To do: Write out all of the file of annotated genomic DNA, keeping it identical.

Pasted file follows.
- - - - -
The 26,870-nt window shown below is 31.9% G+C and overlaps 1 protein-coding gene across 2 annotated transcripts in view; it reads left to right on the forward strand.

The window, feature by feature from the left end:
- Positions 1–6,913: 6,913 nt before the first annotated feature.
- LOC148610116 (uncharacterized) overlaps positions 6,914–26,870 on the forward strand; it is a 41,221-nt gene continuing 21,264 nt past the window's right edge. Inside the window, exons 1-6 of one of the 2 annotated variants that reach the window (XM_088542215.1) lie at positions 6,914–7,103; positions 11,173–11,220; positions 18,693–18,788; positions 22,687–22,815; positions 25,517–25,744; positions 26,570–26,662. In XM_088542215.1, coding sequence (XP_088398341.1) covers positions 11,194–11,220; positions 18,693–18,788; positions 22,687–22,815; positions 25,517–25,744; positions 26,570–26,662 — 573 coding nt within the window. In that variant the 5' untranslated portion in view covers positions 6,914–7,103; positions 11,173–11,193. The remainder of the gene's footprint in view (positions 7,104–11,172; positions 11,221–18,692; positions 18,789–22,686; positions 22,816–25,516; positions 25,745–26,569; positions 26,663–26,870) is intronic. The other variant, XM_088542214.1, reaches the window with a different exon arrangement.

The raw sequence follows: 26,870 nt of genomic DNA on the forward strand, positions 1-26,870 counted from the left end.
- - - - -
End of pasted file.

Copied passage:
The 26,870-nt window shown below is 31.9% G+C and overlaps 1 protein-coding gene across 2 annotated transcripts in view; it reads left to right on the forward strand.

The window, feature by feature from the left end:
- Positions 1–6,913: 6,913 nt before the first annotated feature.
- LOC148610116 (uncharacterized) overlaps positions 6,914–26,870 on the forward strand; it is a 41,221-nt gene continuing 21,264 nt past the window's right edge. Inside the window, exons 1-6 of one of the 2 annotated variants that reach the window (XM_088542215.1) lie at positions 6,914–7,103; positions 11,173–11,220; positions 18,693–18,788; positions 22,687–22,815; positions 25,517–25,744; positions 26,570–26,662. In XM_088542215.1, coding sequence (XP_088398341.1) covers positions 11,194–11,220; positions 18,693–18,788; positions 22,687–22,815; positions 25,517–25,744; positions 26,570–26,662 — 573 coding nt within the window. In that variant the 5' untranslated portion in view covers positions 6,914–7,103; positions 11,173–11,193. The remainder of the gene's footprint in view (positions 7,104–11,172; positions 11,221–18,692; positions 18,789–22,686; positions 22,816–25,516; positions 25,745–26,569; positions 26,663–26,870) is intronic. The other variant, XM_088542214.1, reaches the window with a different exon arrangement.

The raw sequence follows: 26,870 nt of genomic DNA on the forward strand, positions 1-26,870 counted from the left end.